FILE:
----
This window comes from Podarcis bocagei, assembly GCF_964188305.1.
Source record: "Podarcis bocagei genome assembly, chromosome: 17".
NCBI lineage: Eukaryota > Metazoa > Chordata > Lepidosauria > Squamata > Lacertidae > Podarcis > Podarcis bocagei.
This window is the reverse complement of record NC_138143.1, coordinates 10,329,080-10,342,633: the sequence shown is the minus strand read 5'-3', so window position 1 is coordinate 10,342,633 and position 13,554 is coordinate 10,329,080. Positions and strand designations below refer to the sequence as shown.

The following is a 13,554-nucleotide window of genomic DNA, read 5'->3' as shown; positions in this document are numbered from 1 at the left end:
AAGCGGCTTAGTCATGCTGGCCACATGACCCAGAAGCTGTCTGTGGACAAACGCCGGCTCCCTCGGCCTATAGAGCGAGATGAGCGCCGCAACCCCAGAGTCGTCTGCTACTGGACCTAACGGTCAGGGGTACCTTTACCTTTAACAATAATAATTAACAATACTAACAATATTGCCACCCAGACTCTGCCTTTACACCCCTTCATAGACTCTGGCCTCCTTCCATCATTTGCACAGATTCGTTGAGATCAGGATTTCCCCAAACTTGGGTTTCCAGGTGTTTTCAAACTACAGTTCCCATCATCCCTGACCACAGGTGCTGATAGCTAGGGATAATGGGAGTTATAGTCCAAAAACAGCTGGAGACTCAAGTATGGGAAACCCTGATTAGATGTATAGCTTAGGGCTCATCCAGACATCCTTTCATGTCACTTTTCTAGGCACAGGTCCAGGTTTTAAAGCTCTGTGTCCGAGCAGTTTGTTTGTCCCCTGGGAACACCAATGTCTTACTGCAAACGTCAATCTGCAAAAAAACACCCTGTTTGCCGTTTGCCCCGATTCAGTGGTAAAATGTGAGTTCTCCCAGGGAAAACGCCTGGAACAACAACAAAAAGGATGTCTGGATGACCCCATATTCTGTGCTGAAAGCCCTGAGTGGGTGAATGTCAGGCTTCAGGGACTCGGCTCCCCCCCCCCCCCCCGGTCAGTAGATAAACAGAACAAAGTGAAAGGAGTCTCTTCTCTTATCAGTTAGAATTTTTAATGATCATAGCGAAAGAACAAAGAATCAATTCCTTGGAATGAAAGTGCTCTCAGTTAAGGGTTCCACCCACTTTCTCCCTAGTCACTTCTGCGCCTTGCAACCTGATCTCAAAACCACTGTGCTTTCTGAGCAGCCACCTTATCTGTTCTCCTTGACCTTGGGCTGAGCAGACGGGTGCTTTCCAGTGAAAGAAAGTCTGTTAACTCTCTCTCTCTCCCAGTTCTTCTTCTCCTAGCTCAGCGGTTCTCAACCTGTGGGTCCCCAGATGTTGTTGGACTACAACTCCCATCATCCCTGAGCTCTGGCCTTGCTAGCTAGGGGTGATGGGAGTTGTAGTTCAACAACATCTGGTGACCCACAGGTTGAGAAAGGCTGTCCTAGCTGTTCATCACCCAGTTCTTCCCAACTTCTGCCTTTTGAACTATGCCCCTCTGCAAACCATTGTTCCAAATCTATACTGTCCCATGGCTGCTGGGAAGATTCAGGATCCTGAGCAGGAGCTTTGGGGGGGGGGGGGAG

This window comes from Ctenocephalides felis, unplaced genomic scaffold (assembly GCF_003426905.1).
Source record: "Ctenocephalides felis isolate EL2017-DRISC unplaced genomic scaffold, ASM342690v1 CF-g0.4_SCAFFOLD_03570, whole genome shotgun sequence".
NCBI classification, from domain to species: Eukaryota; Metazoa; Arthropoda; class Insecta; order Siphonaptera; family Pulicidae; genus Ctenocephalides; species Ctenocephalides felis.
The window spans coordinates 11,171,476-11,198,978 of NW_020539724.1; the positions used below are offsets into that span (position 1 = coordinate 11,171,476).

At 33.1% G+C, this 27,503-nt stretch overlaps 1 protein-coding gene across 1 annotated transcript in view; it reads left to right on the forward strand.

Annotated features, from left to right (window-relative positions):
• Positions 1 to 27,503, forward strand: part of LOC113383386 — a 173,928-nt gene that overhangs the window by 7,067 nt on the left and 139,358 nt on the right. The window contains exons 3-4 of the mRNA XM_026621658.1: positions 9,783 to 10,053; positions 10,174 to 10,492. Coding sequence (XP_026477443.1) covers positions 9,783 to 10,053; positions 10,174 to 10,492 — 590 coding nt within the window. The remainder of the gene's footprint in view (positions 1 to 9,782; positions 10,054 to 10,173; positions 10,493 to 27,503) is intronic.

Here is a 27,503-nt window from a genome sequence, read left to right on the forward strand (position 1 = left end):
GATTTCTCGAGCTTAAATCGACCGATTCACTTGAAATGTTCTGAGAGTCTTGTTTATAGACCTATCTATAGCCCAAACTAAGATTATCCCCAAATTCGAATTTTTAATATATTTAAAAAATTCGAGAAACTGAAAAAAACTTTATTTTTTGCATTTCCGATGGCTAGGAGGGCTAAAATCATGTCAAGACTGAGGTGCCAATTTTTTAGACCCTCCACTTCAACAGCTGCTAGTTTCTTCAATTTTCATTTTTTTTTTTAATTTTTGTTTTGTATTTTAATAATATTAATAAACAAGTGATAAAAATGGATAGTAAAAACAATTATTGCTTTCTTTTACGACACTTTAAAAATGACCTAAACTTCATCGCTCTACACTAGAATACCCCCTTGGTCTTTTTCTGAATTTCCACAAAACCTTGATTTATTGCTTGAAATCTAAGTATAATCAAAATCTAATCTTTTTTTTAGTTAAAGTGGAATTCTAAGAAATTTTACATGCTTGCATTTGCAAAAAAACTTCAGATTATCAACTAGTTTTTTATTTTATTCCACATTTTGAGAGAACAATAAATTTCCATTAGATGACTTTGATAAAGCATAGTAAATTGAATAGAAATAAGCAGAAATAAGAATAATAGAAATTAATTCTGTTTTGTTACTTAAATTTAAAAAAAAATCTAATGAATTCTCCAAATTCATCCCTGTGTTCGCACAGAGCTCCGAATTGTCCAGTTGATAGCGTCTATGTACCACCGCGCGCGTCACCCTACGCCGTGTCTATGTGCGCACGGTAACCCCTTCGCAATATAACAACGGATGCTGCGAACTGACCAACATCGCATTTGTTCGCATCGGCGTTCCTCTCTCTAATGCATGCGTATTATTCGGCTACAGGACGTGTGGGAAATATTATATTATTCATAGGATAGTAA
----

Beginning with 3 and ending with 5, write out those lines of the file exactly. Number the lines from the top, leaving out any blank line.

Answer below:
NCBI lineage: Eukaryota > Metazoa > Chordata > Lepidosauria > Squamata > Lacertidae > Podarcis > Podarcis bocagei.
This window is the reverse complement of record NC_138143.1, coordinates 10,329,080-10,342,633: the sequence shown is the minus strand read 5'-3', so window position 1 is coordinate 10,342,633 and position 13,554 is coordinate 10,329,080. Positions and strand designations below refer to the sequence as shown.

The following is a 13,554-nucleotide window of genomic DNA, read 5'->3' as shown; positions in this document are numbered from 1 at the left end: